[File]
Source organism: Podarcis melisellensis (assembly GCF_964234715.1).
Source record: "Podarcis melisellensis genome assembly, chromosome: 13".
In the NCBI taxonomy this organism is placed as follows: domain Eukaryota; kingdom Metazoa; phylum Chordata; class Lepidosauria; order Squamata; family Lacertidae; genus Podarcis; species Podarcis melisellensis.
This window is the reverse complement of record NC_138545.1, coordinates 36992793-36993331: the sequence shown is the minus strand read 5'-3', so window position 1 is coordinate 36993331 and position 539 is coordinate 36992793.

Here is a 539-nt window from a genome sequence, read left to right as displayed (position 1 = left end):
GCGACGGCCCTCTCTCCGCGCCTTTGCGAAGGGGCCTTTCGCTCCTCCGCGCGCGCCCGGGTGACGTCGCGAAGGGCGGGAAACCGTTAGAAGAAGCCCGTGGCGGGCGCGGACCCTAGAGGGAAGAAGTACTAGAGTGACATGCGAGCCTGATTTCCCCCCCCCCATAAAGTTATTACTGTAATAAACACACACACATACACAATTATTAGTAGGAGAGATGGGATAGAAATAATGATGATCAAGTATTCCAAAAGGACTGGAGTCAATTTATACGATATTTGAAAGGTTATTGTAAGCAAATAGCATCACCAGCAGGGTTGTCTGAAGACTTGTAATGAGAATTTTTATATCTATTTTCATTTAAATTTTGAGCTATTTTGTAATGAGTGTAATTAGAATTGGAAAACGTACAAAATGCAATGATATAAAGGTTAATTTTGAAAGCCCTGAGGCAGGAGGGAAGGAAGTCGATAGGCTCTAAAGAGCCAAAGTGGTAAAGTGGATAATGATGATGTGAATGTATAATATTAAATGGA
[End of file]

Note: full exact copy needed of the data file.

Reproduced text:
Source organism: Podarcis melisellensis (assembly GCF_964234715.1).
Source record: "Podarcis melisellensis genome assembly, chromosome: 13".
In the NCBI taxonomy this organism is placed as follows: domain Eukaryota; kingdom Metazoa; phylum Chordata; class Lepidosauria; order Squamata; family Lacertidae; genus Podarcis; species Podarcis melisellensis.
This window is the reverse complement of record NC_138545.1, coordinates 36992793-36993331: the sequence shown is the minus strand read 5'-3', so window position 1 is coordinate 36993331 and position 539 is coordinate 36992793.

Here is a 539-nt window from a genome sequence, read left to right as displayed (position 1 = left end):
GCGACGGCCCTCTCTCCGCGCCTTTGCGAAGGGGCCTTTCGCTCCTCCGCGCGCGCCCGGGTGACGTCGCGAAGGGCGGGAAACCGTTAGAAGAAGCCCGTGGCGGGCGCGGACCCTAGAGGGAAGAAGTACTAGAGTGACATGCGAGCCTGATTTCCCCCCCCCCATAAAGTTATTACTGTAATAAACACACACACATACACAATTATTAGTAGGAGAGATGGGATAGAAATAATGATGATCAAGTATTCCAAAAGGACTGGAGTCAATTTATACGATATTTGAAAGGTTATTGTAAGCAAATAGCATCACCAGCAGGGTTGTCTGAAGACTTGTAATGAGAATTTTTATATCTATTTTCATTTAAATTTTGAGCTATTTTGTAATGAGTGTAATTAGAATTGGAAAACGTACAAAATGCAATGATATAAAGGTTAATTTTGAAAGCCCTGAGGCAGGAGGGAAGGAAGTCGATAGGCTCTAAAGAGCCAAAGTGGTAAAGTGGATAATGATGATGTGAATGTATAATATTAAATGGA